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3.4 Lessons




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This article is from the Recreational Figure Skating FAQ, by Karen Bryden with numerous contributions by others.

3.4 Lessons

With some exceptions, group lessons are mostly concerned with getting
you from the "learn to skate" stage, though basic stroking and edges
and then finish up with figures and edges (or dance), without getting
into the more advanced jumps or spins. Even if you already know how to
skate, this can be quite worthwhile, depending on the amount of
individual attention from the instructor and the degree of improvement
you feel from a disciplined, progressive review of the basic skills.

As far as group lessons vs. private instruction that's a difficult
call - each has some advantages. The group lesson provides peers and a
programmed sequence of lessons. If you hang in, you'll learn, if not
master, a lot of skills and be able to compare your progress with your
peers. If you do have difficulty however, you're more likely to become
discouraged.

Private lessons offer more flexibility, but lacking the fixed pace of
the group lessons, it's possible to get stuck on something that you
don't like or see the point of, but the instructor seems to feel is
important before proceeding. This occurs more often if the lessons are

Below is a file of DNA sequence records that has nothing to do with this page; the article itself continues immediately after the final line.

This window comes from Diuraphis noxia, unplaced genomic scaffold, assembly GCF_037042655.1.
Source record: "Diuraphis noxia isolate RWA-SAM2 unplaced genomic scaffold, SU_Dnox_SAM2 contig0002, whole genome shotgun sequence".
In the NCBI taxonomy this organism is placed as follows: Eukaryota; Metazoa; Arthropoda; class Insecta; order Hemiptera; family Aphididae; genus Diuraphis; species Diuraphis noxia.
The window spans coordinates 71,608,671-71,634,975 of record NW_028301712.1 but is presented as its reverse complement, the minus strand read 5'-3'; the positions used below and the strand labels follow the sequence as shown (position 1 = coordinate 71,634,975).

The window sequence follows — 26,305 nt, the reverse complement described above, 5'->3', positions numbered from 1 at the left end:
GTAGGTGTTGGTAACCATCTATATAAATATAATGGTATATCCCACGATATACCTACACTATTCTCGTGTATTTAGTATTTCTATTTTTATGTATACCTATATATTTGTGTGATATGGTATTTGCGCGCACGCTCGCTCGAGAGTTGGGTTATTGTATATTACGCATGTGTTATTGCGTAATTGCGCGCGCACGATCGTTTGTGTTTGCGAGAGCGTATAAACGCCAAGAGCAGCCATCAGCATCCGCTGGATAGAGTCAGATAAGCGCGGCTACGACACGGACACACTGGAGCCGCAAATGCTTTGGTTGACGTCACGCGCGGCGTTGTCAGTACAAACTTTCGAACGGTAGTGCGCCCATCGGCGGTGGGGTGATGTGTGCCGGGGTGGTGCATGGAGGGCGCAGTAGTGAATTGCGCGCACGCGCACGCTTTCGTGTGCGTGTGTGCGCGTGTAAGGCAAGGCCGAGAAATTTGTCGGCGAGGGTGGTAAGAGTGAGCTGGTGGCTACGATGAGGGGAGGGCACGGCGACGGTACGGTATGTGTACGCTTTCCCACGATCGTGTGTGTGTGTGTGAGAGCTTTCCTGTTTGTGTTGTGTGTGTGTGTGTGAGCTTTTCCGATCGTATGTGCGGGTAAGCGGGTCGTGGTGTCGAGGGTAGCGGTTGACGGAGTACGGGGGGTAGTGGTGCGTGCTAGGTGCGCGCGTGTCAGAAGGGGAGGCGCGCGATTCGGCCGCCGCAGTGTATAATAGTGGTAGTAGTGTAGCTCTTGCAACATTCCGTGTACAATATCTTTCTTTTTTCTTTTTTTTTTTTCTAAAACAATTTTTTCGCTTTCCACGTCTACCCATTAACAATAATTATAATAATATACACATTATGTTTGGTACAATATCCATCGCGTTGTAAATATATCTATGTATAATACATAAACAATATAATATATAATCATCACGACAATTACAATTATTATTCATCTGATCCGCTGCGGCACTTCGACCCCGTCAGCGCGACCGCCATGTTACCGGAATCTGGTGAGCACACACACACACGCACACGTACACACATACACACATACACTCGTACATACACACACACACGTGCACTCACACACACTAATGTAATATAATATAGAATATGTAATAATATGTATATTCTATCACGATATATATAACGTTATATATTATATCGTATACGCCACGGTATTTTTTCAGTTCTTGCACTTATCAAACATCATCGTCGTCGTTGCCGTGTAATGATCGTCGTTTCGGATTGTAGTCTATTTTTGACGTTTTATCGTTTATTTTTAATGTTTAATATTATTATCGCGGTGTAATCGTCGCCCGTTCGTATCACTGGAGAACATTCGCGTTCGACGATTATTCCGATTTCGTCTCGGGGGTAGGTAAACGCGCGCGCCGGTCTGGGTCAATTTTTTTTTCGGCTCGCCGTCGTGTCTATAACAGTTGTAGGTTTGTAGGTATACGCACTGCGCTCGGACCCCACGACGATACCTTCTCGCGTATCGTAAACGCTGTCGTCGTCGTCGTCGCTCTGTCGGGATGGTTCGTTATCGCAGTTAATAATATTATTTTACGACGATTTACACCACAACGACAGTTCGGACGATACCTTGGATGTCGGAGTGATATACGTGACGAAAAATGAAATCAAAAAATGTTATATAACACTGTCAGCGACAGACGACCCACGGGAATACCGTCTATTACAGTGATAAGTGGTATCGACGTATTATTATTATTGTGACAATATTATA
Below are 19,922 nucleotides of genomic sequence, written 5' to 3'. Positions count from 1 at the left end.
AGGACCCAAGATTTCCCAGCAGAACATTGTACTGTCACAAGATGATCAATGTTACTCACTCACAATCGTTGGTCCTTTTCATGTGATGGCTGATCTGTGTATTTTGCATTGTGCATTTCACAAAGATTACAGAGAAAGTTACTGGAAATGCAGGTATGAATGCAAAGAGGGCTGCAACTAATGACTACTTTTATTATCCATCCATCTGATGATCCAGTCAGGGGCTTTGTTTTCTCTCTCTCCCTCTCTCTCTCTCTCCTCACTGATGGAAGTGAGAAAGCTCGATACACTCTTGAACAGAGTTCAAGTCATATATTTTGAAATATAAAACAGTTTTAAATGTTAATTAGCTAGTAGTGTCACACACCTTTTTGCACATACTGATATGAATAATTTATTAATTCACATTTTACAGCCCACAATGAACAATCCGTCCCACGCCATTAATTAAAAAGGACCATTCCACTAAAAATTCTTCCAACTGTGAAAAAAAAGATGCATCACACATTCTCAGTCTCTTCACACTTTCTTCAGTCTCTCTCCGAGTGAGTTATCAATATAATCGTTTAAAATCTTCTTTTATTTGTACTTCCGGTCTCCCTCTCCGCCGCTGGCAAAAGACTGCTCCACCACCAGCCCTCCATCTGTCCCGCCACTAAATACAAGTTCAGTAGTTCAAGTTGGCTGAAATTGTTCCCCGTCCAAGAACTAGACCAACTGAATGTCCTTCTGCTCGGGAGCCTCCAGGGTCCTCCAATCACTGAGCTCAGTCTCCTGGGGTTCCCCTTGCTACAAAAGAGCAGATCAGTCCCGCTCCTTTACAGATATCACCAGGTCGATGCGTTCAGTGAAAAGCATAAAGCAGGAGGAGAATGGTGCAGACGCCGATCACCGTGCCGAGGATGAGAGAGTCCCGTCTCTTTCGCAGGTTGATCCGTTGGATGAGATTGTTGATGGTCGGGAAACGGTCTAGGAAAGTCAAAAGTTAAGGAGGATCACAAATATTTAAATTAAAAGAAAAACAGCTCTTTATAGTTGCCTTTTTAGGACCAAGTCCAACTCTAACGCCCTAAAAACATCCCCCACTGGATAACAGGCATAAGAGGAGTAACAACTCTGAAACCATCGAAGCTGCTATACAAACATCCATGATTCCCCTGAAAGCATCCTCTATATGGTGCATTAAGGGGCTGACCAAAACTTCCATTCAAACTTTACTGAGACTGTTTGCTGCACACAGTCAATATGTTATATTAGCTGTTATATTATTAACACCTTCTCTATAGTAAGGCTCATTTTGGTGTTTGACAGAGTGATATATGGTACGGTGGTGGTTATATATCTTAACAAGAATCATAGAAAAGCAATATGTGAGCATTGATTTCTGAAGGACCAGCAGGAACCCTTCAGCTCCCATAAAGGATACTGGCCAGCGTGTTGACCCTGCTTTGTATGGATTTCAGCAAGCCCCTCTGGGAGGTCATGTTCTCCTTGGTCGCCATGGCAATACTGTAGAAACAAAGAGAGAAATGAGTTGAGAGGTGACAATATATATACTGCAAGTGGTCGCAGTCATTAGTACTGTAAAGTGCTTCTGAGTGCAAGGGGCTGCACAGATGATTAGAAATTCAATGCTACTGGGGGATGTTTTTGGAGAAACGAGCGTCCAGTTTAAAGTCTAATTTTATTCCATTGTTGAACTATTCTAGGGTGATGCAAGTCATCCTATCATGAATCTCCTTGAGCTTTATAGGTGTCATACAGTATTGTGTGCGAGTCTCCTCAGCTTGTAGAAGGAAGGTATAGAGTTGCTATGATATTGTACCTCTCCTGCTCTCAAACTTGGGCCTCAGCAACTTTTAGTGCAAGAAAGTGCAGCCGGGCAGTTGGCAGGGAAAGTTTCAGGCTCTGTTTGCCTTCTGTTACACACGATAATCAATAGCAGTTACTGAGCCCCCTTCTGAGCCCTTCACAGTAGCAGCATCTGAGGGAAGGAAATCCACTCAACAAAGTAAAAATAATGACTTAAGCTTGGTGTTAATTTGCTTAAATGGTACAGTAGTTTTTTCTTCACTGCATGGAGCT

infrequent or if you really haven't developed good 2-way
communications with the instructor. If this is a problem, try getting
some off-ice quality time to discuss your progress and goals - offer
to buy coffee or ask if there's a "a time when we can sit down and
talk for a few minutes".

Moving from private lessons to group lessons, or re-starting group
lessons after dropping out can be difficult. You can't slough off the
easy stuff or you'll just hit a brick wall where you had trouble
before. If this situation, concentrate on doing that easy stuff as
nicely as you can, using your hard earned "advanced" skills.

You can also supplement group lessons with private instruction or use
the group lessons to provide more "structured" practice time for what
you're also learning in the private lessons. It's hard to predict how
well this will work out for any given person, all you can do is plunk
down your money and try it. Again, talk to your instructor - many will
recommend more frequent lessons with them, but few will really object
to the group lessons.

Plenty of practice time is a wonderful thing, but too much
unsupervised practice between lessons isn't a good idea. Not that
you'll injure yourself, but you can end up doing things the "hard way"
and forming habit/balance patterns that can interfere with your longer
term progress. Invest in a little private instruction in addition to
your group lessons. This will prevent bad habits from becoming
ingrained and make your practice time more worthwhile and
cost-effective.

 

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